"I hope that people who read this book can appreciate another way of seeing the physical world; physical beauty, including the beauty of human beings, can have divine meaning," said Dr. Zargar. "It is not about codes. Rather, it is about seeing the divine in things themselves."

For Dr. Zargar, the appeal of Sufi poetry stems from the fact that it never loses relevance. "If you can take pleasure in thinking deeply about God, the soul or the relationship between the two, then you will find much in Sufi writings," he said. "Sufi writings can be like rooms filled with treasures for thought."

Dr. Zargar received his bachelor's from University of California Los Angeles (UCLA) and his doctorate from the University of California Berkeley. He has had articles published in the Journal of Arabic Literature and the Encyclopedia Iranica.

For more information, please contact Keri Rursch, director of public relations, at kerirursch@augustana.edu or (309) 794-7721.

Image from Amazon.
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Sunday, May 20, 2012

Peace Is the Precondition
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By TCN News, *MSO holds annual meet in Ajmer, vows to work for peace in society* - Two Circles Net - Cambridge, MA, USA; Thursday, May 17, 2012

MSO holds annual meet in Ajmer, vows to work for peace in society

Ajmer: Muslim Students Organization of India MSO, an apex body of Sufi oriented Muslim youths organised its annual general meeting at Ajmer Shareef where various burning Muslim issues including education, employment, Terrorism, Extremism were discussed.

The Meeting was attended by various dignitaries of national level and from Dargah Ajmer Shareef.

The two-day convention started on 16th May. The State committees of almost all the states of the country participated in which Babar Ashraf, National Secretary of All India Ulema and Mashaikh Board gave a brief description of the current scenario of Sufism which is “facing threat because of the intolerant, extremist infamous Wahabi ideology which is getting a space among peaceful traditional Indian Muslims indoctrinating wrong beliefs which is against the beliefs of Sunni Sufi Community who represents majority of Muslims in India.”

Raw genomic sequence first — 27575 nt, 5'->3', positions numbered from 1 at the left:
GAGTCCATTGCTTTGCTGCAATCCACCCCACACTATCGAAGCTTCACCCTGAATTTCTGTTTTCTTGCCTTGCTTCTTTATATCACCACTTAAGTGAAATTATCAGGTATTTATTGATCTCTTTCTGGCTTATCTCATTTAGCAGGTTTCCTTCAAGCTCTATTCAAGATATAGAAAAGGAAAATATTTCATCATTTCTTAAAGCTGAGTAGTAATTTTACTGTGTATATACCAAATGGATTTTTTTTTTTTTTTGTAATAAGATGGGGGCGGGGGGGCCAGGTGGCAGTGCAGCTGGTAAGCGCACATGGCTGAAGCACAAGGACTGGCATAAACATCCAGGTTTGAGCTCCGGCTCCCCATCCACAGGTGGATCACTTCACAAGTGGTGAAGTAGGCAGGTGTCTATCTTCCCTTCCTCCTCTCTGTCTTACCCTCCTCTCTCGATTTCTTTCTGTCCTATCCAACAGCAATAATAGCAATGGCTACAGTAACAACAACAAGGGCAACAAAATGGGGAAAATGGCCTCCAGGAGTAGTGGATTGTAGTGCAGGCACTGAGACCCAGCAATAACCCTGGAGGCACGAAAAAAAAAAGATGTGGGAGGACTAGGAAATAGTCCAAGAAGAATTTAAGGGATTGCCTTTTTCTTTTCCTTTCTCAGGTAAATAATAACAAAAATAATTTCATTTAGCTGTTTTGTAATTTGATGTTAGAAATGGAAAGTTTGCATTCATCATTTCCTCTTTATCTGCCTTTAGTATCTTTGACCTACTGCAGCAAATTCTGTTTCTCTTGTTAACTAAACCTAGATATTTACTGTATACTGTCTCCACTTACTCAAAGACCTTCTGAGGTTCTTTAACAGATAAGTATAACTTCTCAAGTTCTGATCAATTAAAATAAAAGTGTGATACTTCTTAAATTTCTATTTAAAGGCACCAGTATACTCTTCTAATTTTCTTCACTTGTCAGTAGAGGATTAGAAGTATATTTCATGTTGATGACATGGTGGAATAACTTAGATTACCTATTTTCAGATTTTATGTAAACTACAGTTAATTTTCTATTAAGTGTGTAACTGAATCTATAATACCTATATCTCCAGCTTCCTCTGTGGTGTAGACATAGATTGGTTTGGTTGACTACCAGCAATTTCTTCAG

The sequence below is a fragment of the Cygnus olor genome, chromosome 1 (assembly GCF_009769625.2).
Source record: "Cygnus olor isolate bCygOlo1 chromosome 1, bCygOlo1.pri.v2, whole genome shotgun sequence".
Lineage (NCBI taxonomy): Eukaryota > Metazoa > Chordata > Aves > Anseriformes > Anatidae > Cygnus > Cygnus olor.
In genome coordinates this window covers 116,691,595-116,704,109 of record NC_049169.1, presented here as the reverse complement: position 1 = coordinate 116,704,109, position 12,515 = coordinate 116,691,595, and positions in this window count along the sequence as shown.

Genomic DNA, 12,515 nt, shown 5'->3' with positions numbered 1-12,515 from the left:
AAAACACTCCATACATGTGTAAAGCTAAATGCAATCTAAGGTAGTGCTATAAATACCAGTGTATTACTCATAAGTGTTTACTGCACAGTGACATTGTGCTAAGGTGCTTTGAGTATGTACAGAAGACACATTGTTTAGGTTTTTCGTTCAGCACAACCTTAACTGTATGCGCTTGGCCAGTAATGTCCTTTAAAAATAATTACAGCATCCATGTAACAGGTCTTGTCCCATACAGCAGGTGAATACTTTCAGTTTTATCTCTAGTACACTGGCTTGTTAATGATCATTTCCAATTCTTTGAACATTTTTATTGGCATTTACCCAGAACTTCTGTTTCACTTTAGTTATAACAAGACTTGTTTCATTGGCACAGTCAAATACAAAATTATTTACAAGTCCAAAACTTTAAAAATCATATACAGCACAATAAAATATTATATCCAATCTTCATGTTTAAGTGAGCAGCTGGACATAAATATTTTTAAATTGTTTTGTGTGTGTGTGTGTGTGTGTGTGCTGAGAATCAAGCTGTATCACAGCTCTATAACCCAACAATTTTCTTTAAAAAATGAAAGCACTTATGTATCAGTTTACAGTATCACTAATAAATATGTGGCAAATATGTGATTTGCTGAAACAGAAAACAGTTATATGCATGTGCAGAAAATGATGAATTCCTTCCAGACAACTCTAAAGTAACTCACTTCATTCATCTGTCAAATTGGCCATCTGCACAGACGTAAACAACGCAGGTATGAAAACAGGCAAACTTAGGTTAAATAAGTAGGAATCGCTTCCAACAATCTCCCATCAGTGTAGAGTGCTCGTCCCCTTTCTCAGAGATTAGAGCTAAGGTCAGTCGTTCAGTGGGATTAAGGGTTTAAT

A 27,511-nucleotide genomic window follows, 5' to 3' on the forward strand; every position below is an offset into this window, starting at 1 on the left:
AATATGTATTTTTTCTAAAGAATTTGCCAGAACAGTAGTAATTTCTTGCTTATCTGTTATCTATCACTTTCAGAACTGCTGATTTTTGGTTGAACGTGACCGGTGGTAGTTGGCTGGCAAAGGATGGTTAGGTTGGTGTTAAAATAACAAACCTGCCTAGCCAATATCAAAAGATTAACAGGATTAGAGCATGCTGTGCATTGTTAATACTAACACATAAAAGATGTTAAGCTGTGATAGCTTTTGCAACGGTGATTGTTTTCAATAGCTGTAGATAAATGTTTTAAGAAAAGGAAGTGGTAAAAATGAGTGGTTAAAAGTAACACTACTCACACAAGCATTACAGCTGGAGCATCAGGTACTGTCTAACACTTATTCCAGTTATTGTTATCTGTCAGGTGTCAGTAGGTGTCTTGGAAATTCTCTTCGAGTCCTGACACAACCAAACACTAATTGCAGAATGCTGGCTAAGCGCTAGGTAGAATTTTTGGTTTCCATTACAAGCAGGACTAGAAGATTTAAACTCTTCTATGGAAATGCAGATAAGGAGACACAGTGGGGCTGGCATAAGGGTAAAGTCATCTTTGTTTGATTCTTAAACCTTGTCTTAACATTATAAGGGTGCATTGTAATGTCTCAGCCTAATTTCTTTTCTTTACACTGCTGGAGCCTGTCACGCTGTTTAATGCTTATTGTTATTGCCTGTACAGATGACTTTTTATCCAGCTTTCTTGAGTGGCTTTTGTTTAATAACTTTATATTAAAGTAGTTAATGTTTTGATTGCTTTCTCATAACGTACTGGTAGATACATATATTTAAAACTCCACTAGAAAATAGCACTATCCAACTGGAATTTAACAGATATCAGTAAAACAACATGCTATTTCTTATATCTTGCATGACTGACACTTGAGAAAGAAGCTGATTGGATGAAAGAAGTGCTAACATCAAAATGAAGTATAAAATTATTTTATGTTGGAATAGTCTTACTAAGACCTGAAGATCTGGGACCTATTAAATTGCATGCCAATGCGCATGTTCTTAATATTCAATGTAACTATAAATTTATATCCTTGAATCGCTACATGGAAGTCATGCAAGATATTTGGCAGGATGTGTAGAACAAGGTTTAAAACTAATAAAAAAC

He further emphasized that it’s the need of hour especially “to the young to come forward and strive hard to combat Wahabi menace and contribute to deliver the true and peaceful message of Islam so that the coming generation may play a vital role to form a Peaceful developing nation as Peace is the precondition for development.”

Director of Sunni Markaz, Calicut, Kerala Dr. Abdul Hakeem Azhari asked the youths to first learn and develop character to serve mankind. In all the societies, Islam must be preached in most tolerant manner. “Our duty is to spread this message of Islam to save humanity from darkness.”

They decided that MSO and SSF (Sunni Students Federation) will strive hard to spread this message among the youths in Universities and colleges from July across the country.

MSO National president Syed Muhammad Quadri conducted special class on Purification of the heart. He told the youths that our heart must be clear from all evils and self egos. Our services should be without self interest. Today society needs peace of mind and humane touch. We can win the heart of society through selfless and love based services. To serve humankind is true message of Islam.

Dr. Sarwar Razwi Alig from Allahabaad, Shahnawaz Warsi, Gen Secretary of MSO, Shujaat Ali Quadri, National Secretary, Er Abdul Raoof, SSF Convener Banglore, Zuhairuddin Noorani from West Bengal also spoke on the occasion.